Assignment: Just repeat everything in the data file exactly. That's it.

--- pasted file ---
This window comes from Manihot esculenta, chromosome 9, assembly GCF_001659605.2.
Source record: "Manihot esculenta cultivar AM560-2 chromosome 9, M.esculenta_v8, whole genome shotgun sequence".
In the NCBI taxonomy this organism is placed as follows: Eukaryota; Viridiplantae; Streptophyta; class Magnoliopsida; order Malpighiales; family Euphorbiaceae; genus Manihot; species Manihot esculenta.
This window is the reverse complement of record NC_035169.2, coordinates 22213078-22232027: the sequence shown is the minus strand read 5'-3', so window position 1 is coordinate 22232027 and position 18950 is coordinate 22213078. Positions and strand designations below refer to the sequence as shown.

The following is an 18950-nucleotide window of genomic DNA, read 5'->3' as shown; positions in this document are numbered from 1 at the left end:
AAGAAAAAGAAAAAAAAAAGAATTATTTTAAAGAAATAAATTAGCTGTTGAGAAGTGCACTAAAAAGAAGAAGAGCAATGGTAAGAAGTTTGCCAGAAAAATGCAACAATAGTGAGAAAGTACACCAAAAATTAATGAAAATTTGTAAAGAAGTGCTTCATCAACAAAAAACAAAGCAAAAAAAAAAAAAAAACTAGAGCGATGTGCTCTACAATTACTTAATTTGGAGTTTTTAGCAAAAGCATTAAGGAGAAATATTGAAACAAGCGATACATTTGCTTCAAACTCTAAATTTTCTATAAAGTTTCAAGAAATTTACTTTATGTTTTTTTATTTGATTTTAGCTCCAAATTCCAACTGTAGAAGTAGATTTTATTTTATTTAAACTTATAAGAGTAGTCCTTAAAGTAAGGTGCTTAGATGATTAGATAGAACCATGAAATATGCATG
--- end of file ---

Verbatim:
This window comes from Manihot esculenta, chromosome 9, assembly GCF_001659605.2.
Source record: "Manihot esculenta cultivar AM560-2 chromosome 9, M.esculenta_v8, whole genome shotgun sequence".
In the NCBI taxonomy this organism is placed as follows: Eukaryota; Viridiplantae; Streptophyta; class Magnoliopsida; order Malpighiales; family Euphorbiaceae; genus Manihot; species Manihot esculenta.
This window is the reverse complement of record NC_035169.2, coordinates 22213078-22232027: the sequence shown is the minus strand read 5'-3', so window position 1 is coordinate 22232027 and position 18950 is coordinate 22213078. Positions and strand designations below refer to the sequence as shown.

The following is an 18950-nucleotide window of genomic DNA, read 5'->3' as shown; positions in this document are numbered from 1 at the left end:
AAGAAAAAGAAAAAAAAAAGAATTATTTTAAAGAAATAAATTAGCTGTTGAGAAGTGCACTAAAAAGAAGAAGAGCAATGGTAAGAAGTTTGCCAGAAAAATGCAACAATAGTGAGAAAGTACACCAAAAATTAATGAAAATTTGTAAAGAAGTGCTTCATCAACAAAAAACAAAGCAAAAAAAAAAAAAAAACTAGAGCGATGTGCTCTACAATTACTTAATTTGGAGTTTTTAGCAAAAGCATTAAGGAGAAATATTGAAACAAGCGATACATTTGCTTCAAACTCTAAATTTTCTATAAAGTTTCAAGAAATTTACTTTATGTTTTTTTATTTGATTTTAGCTCCAAATTCCAACTGTAGAAGTAGATTTTATTTTATTTAAACTTATAAGAGTAGTCCTTAAAGTAAGGTGCTTAGATGATTAGATAGAACCATGAAATATGCATG